Her answer to the splashing-water issue: "There's always a slight risk, because you might get one of the bugs on you. And you might be in a place where there are warnings (about waterborne illnesses) and you'd want to heed those warnings. But otherwise, there's no reason to be so careful that you wouldn't splash your face with water on a hot day."
Swimming, of course, is a different matter. Most parasites and viruses can't enter through just any ol' bodily orifice they need to go through your mouth or nose and you might always inadvertently swallow some water that contains giardia cysts or cryptosporidium. Hepatitis A is also a risk, albeit a very slight one. On balance, I've read of very few swimming-related infestations, especially in the United States.
As for drinking water, says Lange, filtering should be adequate in most backcountry areas where there's not a ton of human traffic. That would, for instance, include just about all of the Pacific Northwest. In some areasalong the Appalachian Trail, for instance, or when drawing water from ponds or streams in populated areas, then the extra step of using a virus killer may be advised.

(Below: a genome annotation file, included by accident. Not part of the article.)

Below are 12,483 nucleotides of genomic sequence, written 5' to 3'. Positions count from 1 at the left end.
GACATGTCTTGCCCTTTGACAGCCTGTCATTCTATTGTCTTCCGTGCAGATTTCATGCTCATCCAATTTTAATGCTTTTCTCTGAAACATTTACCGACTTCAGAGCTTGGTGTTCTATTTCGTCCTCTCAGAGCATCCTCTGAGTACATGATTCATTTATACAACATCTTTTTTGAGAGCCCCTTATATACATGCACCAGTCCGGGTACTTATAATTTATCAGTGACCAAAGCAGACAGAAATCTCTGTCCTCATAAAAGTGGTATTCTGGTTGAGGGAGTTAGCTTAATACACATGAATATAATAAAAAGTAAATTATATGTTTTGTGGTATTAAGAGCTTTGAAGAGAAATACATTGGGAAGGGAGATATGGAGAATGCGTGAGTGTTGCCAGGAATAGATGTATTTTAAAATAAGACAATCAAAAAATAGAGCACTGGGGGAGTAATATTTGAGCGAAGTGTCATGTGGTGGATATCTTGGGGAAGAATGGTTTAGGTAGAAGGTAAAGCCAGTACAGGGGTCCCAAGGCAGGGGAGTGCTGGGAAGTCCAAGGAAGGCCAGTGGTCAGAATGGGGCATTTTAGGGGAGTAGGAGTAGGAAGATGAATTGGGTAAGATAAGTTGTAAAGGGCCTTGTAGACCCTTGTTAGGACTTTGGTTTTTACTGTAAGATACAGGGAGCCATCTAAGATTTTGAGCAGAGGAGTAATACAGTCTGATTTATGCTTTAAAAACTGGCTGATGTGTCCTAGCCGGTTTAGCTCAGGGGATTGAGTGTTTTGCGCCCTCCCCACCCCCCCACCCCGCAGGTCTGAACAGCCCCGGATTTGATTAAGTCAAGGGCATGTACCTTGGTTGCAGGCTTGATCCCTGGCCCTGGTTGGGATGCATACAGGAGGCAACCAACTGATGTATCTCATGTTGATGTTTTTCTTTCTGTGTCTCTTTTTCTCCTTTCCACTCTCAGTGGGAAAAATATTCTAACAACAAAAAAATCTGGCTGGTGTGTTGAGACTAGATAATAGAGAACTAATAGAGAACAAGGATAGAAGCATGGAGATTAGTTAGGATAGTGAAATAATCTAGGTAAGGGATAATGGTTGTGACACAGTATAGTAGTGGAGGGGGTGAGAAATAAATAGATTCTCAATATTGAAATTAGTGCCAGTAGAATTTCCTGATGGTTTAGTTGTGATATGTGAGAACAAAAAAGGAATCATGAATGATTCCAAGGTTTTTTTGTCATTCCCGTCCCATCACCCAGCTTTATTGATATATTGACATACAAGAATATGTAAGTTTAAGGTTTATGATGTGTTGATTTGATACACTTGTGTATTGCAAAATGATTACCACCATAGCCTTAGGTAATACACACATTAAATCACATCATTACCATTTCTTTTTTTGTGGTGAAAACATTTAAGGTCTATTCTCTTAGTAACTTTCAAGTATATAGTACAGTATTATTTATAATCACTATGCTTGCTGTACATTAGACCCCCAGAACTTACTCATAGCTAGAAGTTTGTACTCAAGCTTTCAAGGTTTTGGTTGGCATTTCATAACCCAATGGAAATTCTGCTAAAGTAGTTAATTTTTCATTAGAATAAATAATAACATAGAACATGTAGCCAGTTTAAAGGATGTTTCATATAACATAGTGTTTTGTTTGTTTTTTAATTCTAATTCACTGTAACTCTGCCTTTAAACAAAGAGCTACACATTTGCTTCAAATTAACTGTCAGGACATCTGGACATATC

Generally, use your judgment. If the water looks reasonably clean, and is in an area that's not heavily traveled, then you should be OK. Otherwise, hey, man, buck up! Life is full of risks, you know? I've had giardia myself, and it's not the worst thing in the world. Two people here in Washington drowned just a few weeks ago, so if you really want to reduce your water-sport risks, wear a PFD and stay within yourself. Or, take up a dry-land sport. Maybe best to wrap yourself in thick cotton padding, sit quietly in a concrete-walled room, and read the Gear Guy on your PC screen. But then again, just thinking of all those shrieking, dying brain cells when they're subjected to that....